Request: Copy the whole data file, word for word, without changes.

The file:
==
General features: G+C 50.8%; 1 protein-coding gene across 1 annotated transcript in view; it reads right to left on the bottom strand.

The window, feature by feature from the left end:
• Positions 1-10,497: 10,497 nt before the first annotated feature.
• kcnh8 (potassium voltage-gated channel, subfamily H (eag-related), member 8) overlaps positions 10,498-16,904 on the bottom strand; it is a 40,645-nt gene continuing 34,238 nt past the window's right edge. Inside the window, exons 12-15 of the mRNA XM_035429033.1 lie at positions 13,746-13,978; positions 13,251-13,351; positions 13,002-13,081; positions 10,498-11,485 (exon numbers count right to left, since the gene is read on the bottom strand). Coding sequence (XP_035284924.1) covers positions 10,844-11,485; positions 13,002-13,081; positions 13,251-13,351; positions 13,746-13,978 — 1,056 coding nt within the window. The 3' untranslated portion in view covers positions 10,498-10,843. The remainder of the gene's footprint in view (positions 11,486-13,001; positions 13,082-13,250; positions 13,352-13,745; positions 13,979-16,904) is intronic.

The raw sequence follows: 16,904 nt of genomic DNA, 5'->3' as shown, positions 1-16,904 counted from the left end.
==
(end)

General features: G+C 50.8%; 1 protein-coding gene across 1 annotated transcript in view; it reads right to left on the bottom strand.

The window, feature by feature from the left end:
• Positions 1-10,497: 10,497 nt before the first annotated feature.
• kcnh8 (potassium voltage-gated channel, subfamily H (eag-related), member 8) overlaps positions 10,498-16,904 on the bottom strand; it is a 40,645-nt gene continuing 34,238 nt past the window's right edge. Inside the window, exons 12-15 of the mRNA XM_035429033.1 lie at positions 13,746-13,978; positions 13,251-13,351; positions 13,002-13,081; positions 10,498-11,485 (exon numbers count right to left, since the gene is read on the bottom strand). Coding sequence (XP_035284924.1) covers positions 10,844-11,485; positions 13,002-13,081; positions 13,251-13,351; positions 13,746-13,978 — 1,056 coding nt within the window. The 3' untranslated portion in view covers positions 10,498-10,843. The remainder of the gene's footprint in view (positions 11,486-13,001; positions 13,082-13,250; positions 13,352-13,745; positions 13,979-16,904) is intronic.

The raw sequence follows: 16,904 nt of genomic DNA, 5'->3' as shown, positions 1-16,904 counted from the left end.